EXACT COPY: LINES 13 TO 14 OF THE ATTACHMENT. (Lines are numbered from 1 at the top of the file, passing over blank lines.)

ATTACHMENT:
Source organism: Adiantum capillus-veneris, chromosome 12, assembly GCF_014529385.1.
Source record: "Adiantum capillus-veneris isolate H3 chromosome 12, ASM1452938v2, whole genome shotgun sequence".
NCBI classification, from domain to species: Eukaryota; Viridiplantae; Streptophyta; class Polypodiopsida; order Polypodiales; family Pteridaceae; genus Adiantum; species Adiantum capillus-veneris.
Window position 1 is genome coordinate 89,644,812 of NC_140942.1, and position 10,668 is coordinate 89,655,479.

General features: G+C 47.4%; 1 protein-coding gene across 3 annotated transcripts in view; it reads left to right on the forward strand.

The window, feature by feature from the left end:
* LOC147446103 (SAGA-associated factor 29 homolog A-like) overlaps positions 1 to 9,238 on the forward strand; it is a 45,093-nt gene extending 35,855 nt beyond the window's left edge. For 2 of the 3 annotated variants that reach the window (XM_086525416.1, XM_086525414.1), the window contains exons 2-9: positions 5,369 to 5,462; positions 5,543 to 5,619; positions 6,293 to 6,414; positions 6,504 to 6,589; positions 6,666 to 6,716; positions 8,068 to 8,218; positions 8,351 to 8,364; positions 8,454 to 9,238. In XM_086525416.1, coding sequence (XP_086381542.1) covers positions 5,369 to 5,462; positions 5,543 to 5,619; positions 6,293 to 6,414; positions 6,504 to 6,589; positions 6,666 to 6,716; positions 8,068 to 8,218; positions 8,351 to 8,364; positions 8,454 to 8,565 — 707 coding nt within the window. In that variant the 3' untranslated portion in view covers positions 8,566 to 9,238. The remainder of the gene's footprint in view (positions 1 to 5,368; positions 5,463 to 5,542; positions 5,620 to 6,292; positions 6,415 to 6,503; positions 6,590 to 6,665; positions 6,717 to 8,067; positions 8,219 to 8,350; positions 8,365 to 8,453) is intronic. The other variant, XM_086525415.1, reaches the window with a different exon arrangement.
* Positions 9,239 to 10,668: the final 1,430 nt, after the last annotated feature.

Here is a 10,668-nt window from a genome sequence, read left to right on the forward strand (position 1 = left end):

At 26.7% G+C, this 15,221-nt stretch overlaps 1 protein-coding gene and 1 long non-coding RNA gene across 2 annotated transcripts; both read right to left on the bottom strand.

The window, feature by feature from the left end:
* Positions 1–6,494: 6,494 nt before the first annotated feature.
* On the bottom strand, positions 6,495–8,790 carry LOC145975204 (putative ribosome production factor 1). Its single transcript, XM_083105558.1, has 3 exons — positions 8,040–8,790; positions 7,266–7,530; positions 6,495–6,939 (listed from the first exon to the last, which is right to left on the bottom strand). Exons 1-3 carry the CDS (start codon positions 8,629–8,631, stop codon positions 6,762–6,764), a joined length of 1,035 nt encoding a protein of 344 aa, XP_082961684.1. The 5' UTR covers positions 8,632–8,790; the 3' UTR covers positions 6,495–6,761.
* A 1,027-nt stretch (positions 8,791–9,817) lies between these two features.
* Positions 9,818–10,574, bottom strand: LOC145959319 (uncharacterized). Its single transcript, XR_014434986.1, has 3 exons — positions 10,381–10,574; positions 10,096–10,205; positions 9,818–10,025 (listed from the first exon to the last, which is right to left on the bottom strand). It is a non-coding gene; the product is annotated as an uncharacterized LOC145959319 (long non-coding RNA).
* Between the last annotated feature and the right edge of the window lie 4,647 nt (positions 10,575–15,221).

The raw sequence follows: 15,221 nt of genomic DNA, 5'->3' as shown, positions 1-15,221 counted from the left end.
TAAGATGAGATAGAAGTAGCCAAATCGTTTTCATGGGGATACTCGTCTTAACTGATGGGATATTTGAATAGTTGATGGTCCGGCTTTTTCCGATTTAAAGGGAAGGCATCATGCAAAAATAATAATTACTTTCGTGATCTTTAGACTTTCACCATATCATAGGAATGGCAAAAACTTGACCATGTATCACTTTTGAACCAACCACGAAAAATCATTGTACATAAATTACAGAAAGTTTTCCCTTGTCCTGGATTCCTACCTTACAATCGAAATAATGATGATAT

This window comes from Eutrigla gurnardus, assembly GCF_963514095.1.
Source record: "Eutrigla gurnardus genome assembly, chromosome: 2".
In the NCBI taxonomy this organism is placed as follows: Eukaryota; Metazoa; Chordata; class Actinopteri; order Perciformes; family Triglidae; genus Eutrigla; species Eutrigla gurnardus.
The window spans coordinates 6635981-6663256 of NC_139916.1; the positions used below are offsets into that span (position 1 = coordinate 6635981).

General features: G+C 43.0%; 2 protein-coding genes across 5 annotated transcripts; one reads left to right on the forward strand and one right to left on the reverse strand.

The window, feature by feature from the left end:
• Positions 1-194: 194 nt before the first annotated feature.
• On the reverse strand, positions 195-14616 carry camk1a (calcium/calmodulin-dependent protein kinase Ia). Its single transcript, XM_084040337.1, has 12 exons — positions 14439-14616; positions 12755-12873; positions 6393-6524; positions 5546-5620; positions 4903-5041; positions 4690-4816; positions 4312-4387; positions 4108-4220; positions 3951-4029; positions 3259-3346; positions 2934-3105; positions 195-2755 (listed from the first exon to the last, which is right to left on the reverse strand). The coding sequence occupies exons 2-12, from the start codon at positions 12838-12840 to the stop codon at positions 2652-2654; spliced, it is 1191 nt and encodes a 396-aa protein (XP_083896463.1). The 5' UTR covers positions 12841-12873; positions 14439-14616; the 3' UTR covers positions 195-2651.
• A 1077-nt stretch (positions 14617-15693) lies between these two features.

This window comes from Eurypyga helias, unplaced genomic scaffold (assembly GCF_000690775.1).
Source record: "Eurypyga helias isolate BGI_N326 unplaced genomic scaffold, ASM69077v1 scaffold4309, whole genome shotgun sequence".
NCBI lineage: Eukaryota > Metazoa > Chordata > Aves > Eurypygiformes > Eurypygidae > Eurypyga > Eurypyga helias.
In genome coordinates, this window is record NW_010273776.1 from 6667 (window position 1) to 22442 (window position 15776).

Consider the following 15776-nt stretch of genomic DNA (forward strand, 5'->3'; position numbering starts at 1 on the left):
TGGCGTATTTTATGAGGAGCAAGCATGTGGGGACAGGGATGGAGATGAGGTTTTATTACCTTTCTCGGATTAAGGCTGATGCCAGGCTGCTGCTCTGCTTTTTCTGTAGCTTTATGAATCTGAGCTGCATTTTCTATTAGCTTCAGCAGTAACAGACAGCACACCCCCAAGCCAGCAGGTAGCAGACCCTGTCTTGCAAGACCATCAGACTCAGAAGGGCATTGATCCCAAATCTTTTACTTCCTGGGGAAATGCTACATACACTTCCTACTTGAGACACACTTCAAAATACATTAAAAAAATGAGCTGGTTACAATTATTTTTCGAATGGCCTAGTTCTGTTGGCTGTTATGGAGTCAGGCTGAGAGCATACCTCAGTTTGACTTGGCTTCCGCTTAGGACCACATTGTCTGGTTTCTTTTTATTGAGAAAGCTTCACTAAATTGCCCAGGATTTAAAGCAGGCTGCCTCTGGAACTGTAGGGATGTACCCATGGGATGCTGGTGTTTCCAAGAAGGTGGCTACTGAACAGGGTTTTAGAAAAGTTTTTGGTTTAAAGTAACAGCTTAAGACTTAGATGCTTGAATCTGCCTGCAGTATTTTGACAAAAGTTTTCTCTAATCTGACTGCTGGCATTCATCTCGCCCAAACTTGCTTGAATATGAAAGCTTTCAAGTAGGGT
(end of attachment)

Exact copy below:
* On the bottom strand, positions 6,495–8,790 carry LOC145975204 (putative ribosome production factor 1). Its single transcript, XM_083105558.1, has 3 exons — positions 8,040–8,790; positions 7,266–7,530; positions 6,495–6,939 (listed from the first exon to the last, which is right to left on the bottom strand). Exons 1-3 carry the CDS (start codon positions 8,629–8,631, stop codon positions 6,762–6,764), a joined length of 1,035 nt encoding a protein of 344 aa, XP_082961684.1. The 5' UTR covers positions 8,632–8,790; the 3' UTR covers positions 6,495–6,761.
* A 1,027-nt stretch (positions 8,791–9,817) lies between these two features.